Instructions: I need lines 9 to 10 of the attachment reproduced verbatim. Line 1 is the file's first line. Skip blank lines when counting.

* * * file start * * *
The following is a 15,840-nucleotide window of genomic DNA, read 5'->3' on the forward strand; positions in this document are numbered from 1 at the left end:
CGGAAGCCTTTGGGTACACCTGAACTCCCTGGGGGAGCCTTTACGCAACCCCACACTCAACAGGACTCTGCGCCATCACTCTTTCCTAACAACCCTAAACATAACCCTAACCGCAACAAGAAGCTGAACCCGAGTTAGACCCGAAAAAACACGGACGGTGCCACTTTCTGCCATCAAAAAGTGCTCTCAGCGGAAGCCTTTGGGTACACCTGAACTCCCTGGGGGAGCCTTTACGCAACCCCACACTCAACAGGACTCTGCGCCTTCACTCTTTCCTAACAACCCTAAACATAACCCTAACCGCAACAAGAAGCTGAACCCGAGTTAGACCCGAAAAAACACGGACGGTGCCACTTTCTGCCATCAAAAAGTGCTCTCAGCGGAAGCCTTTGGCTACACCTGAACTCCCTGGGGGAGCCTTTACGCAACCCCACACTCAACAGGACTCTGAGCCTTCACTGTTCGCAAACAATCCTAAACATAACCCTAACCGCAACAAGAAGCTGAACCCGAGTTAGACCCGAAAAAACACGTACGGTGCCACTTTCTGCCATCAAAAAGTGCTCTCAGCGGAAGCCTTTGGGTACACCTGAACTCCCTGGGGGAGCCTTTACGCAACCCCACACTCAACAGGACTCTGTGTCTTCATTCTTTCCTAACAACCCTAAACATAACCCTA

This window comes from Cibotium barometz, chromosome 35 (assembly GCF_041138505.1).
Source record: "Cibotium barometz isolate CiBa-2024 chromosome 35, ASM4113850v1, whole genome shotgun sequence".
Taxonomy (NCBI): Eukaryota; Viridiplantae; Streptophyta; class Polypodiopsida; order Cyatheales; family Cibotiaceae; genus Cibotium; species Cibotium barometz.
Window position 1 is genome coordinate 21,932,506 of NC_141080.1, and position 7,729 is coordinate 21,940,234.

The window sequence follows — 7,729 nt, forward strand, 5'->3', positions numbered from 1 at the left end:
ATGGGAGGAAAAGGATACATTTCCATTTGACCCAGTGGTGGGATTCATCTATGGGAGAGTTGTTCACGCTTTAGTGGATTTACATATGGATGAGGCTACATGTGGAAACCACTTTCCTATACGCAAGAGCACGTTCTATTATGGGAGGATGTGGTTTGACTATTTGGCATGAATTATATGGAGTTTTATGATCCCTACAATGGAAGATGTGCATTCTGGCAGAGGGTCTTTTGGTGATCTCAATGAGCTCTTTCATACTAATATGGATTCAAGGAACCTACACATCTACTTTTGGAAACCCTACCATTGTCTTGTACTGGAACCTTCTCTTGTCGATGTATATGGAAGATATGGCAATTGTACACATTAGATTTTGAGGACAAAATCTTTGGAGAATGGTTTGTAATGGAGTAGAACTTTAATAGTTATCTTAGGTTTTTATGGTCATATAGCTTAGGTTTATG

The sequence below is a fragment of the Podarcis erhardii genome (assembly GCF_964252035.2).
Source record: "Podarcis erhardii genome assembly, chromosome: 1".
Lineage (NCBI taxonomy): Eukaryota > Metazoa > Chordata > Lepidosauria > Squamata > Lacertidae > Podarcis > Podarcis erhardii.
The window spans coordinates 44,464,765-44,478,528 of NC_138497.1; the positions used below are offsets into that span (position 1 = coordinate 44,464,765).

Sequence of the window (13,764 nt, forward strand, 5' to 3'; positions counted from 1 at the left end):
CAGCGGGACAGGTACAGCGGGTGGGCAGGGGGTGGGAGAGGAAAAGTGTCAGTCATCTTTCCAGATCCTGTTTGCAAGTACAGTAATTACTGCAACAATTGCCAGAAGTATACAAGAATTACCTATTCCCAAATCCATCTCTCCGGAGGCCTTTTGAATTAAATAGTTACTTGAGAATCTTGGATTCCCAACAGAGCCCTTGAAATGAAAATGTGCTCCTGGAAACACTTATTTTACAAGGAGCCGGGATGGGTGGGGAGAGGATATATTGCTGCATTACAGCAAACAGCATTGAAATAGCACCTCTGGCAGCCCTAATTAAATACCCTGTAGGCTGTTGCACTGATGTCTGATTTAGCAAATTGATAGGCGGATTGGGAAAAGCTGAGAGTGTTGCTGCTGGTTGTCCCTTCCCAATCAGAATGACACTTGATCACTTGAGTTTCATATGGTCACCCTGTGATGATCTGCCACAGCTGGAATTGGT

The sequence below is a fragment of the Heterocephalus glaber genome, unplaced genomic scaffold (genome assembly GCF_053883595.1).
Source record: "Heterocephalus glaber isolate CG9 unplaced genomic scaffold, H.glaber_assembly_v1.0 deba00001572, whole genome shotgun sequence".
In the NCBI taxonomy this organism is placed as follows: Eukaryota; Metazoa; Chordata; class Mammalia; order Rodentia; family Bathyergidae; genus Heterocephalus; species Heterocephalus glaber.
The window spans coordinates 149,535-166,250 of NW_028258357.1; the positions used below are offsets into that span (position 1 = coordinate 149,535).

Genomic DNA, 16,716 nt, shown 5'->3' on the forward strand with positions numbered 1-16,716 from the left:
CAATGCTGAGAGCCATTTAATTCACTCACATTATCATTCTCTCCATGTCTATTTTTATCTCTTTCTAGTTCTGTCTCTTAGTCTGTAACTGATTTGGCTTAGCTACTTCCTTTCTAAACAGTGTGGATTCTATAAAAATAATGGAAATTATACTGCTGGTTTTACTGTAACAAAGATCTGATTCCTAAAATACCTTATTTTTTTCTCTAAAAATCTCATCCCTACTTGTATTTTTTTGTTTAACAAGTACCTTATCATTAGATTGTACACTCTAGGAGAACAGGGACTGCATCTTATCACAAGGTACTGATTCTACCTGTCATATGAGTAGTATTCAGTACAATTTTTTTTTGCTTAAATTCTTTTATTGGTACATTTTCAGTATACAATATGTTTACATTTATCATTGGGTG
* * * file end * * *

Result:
The sequence below is a fragment of the Podarcis erhardii genome (assembly GCF_964252035.2).
Source record: "Podarcis erhardii genome assembly, chromosome: 1".